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Uzbekistan's early inhabitants were nomadic people who migrated from the north to Central
Genghis Khan led the Mongols to conquer the region of modern-day Uzbekistan in the 13th century, and many Iranians were forced out. After Khan's death, the territory was divided, and by the 14th century the former Transoxiana became ruled by Timur. Timur was a strong leader, and under his rule the region flourished and expanded. After his death, the Uzbek people invaded Transoxiana around 1501 and ruled Central Asia as the Khanates of Bukhoro and Khorazm, and later the Emirate of Bukhoro, and the Khiva and Kokand Khanates.
Russia conquered these khanates and much of the neighboring regions by the 19th century, and these regions soon joined the Soviet Union as the Uzbek Soviet Socialist Republic in 1924. With the dissolution of the Soviet Union, Uzbekistan became independent in 1991.
Uzbekistan shares borders with Kazakhstan, Turkmenistan, Tajikistan, Kyrgyzstan, and Afghanistan.
Uzbekistan is located in Central Asia, and is not only landlocked, but it is one of two doubly landlocked countries in the world. Uzbekistan does, however, have a border along the Aral Sea.
The terrain of Uzbekistan is largely flat deserts, with the eastern mountain ranges, and a fertile valley region. The Qizilqum Desert stretches across much of northern Uzbekistan with lowlands, near the Fergana Valley, with plains covering much of the land. Through the valley flows the Syr Darya, which empties into the northern Aral Sea. The other important rivers are the Amu Darya and Zarafshan. The Tian Shan mountains traverse southeastern Uzbekistan and the highest point in the country is at Adelunga Toghi, which is 4,301 meters (14,111 feet) above sea level.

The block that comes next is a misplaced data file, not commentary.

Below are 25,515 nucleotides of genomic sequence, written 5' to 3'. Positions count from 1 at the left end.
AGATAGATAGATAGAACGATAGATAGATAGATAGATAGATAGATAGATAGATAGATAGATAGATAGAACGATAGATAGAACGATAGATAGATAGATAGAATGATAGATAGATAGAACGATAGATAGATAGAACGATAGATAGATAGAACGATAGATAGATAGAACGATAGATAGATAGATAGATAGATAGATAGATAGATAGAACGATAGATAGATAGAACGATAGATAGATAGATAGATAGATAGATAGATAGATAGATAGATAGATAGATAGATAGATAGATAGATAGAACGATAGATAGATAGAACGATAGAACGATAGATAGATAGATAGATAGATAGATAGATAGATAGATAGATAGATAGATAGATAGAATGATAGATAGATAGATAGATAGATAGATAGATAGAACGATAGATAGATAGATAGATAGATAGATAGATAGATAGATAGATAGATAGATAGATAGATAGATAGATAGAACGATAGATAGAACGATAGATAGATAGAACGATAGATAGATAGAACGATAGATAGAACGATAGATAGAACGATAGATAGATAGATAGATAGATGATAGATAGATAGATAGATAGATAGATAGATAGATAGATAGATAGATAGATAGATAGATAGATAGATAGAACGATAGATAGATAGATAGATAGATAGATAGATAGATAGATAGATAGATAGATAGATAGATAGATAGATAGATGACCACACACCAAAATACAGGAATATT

Points of Interest
Uzbekistan has many sites of interest in its cities, including many mosques, like Masjid-i Juma, the Neighborhood Mosque, and the Namazgah Mosque. There are also markets with domed architecture, where visitors can find local handicrafts like the traditional caps and figurines. Other points of interest are the bathhouses that were constructed in the 16th century and still in use, and memorials dating back to the 14th century and the rule of Timur. In terms of outdoor recreation, Uzbekistan is home to Ugam-Chatkal National Park in the Tian Shan mountains, which is a habitat to many native species like bears, wolves, foxes, and many others. There are also several ecological reserves, including Jeyran Eco Center, home to endangered jeyran, the native gazelles. Outdoor adventures include hiking, skiing, and camel rides to overnight camps in yurts near the lakes.
The main airport in Uzbekistan is Tashkent International, while several other airports in the country, in the cities of Andijan, Bukhara, Namangan, and Samarkand. There are also domestic flights available between these cities. Another way of getting into Uzbekistan is via train, with service from Russia and Ukraine. Trains are a good way of getting around Uzbekistan, with frequent and comfortable service at good prices. The main railway travels between Tashkent to Samarkand and Bukhara. Many of the trips are offered as overnight trains.
There are roadways into Uzbekistan from surrounding Afghanistan, Kazakhstan, Kyrgyzstan, and Tajikistan, but entry points are limited and sometimes closed for security reasons, and the roads can be dangerous. Taxis and buses are sometimes available to cross into Uzbekistan. Within the country, there are many shared taxis, though the roads can be quite dangerous and may not even be available in some areas, in which the cars will go off-road. Bus, for this reason, may not be the best choice for long distances, but are fine within the cities. There are also metro trains and taxis in the cities.
Last Updated On : January 14, 2014